Verint Systems Inc. et al v. Red Box Recorders Ltd., 1-14-cv-05403 (NYSD December 7, 2016, Order) (Forrest, USDJ)
Friday, December 9, 2016
MSJ of § 101 Ineligibility Denied for Characterizing Patents With "Reductionist Simplicity"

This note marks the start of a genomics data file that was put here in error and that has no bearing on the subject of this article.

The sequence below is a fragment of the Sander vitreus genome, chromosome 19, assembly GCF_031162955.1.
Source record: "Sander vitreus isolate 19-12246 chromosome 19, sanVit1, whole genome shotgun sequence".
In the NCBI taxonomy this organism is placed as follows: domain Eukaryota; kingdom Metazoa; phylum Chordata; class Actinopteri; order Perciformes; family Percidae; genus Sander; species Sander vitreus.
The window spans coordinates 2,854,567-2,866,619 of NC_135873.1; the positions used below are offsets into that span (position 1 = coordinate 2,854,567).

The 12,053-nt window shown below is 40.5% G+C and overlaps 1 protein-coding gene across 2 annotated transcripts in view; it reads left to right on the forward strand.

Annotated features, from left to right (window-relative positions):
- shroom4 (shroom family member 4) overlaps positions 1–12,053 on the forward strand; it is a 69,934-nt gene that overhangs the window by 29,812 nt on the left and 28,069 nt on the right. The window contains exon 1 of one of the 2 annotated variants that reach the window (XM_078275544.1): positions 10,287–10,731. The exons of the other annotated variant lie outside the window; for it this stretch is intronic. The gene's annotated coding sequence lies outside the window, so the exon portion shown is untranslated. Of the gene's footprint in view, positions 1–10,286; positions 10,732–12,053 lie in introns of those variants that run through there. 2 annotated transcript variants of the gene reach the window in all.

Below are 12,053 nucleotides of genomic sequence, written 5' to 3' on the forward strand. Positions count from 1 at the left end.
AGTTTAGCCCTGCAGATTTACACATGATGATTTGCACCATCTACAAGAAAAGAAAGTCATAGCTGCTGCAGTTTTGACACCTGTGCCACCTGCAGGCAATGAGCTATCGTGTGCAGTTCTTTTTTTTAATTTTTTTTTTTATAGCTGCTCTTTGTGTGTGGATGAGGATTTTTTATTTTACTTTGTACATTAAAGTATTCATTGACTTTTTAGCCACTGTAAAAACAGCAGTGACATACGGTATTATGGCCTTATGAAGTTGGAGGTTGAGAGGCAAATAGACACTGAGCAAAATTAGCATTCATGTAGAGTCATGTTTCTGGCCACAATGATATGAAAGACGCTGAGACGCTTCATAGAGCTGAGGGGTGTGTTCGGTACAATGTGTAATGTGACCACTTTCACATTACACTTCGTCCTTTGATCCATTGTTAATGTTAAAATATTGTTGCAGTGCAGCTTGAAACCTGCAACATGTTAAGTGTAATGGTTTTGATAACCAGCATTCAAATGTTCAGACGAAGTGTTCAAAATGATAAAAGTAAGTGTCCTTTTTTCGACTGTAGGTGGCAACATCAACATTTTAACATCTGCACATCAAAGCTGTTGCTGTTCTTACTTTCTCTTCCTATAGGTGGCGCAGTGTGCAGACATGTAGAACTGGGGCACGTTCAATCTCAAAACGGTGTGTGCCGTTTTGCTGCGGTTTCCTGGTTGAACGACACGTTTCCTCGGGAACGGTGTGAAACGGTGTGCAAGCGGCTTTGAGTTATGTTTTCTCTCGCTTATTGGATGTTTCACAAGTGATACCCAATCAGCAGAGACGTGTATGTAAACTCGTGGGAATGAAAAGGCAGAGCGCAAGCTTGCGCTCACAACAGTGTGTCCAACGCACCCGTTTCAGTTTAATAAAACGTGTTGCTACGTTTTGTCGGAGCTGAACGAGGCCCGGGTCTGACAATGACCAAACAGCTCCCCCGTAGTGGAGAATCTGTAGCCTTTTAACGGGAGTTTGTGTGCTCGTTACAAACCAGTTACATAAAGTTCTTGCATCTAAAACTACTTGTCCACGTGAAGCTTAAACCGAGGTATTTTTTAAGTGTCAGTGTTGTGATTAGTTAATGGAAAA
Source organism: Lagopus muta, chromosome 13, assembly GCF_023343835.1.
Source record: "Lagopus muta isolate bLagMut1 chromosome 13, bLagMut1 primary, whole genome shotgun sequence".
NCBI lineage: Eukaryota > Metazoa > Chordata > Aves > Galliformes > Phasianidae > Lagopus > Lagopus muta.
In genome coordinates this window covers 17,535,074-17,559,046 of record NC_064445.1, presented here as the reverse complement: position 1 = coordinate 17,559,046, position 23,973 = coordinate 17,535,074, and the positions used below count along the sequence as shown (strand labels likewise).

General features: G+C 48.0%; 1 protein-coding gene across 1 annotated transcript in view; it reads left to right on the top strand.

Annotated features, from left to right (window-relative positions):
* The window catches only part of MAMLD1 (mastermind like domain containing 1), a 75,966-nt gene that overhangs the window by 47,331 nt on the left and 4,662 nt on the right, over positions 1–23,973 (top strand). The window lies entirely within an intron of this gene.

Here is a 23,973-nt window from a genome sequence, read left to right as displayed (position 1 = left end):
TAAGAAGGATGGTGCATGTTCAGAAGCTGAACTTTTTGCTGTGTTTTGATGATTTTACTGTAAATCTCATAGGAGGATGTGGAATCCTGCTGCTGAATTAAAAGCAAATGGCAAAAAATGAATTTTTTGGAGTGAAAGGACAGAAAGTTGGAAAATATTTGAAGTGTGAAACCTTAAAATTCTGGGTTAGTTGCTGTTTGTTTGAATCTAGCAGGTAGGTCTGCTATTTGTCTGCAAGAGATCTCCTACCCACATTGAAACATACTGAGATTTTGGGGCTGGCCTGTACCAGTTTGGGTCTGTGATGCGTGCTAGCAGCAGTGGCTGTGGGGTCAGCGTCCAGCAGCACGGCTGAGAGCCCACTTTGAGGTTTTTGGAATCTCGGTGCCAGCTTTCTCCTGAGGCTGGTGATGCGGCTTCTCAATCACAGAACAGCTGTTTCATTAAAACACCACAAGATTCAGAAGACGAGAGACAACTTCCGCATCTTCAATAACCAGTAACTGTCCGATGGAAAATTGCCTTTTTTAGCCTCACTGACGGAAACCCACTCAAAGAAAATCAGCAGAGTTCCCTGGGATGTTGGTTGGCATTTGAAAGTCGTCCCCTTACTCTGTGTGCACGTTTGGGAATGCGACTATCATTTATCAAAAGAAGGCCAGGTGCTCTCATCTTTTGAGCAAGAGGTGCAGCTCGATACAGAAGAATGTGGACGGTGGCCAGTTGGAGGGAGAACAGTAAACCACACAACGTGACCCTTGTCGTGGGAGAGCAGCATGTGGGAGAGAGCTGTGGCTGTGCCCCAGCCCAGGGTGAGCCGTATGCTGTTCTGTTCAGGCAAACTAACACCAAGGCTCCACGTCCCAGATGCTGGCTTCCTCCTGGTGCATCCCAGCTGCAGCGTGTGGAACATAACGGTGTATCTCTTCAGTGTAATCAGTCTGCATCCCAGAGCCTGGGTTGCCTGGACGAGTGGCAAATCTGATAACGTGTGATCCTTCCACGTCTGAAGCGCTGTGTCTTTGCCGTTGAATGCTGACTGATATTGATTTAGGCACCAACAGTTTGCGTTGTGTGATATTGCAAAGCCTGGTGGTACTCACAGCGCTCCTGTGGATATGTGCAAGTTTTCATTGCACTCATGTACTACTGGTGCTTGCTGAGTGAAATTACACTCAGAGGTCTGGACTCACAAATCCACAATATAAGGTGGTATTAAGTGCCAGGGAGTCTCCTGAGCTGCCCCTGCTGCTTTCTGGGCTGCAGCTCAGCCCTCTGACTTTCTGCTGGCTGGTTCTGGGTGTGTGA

The court denied defendant's motion for summary judgment of invalidity on the ground that plaintiffs’ call center telecommunications patents encompassed unpatentable subject matter because the motion obscured patents' complexity with reductionist simplicity. "[V]irtually any invention could be described as simply addressing that which others long ago addressed . . . This reductionist simplicity may obscure underlying complexity, and it may jeopardize the innovative improvements upon longstanding accomplishments that patents are intended to incent. Patent law protects the builder of a better mousetrap, even if his or her invention could be described as, simply, a mousetrap -- or as a 'method to catch a mouse.' Many recent motions seeking determinations of patent ineligibility suffer from such reductionist simplicity -- from characterizing as simply a mousetrap that which is in fact a better mousetrap. Courts faced with such motions must scrutinize reductive descriptions with great care. It has also become increasingly common for litigants to pursue such judicial rulings, which can be as complex as Markman rulings but without a similar record. . . . [T]he current fad of ineligibility motions in patent cases has, in certain respects, gotten ahead of itself. . . . . [Defendant] presents its argument with the same reductionist simplicity common now in § 101 motions: It argues that all of the inventions claimed can be distilled to a single phrase: 'the abstract idea of processing (i.e., recording, monitoring, analyzing, and/or securing) data and information in telecommunications.'. . . There is, however, significant complexity in the patents obscured by this reductionist simplicity. Whether that complexity is novel or obvious is not at issue on this motion. Rather, the two questions properly addressed here are: (1) whether the patents simply claim an abstract concept (they do not); and (2) whether, even if they do, they are sufficiently inventive to be patentable nonetheless (most are)."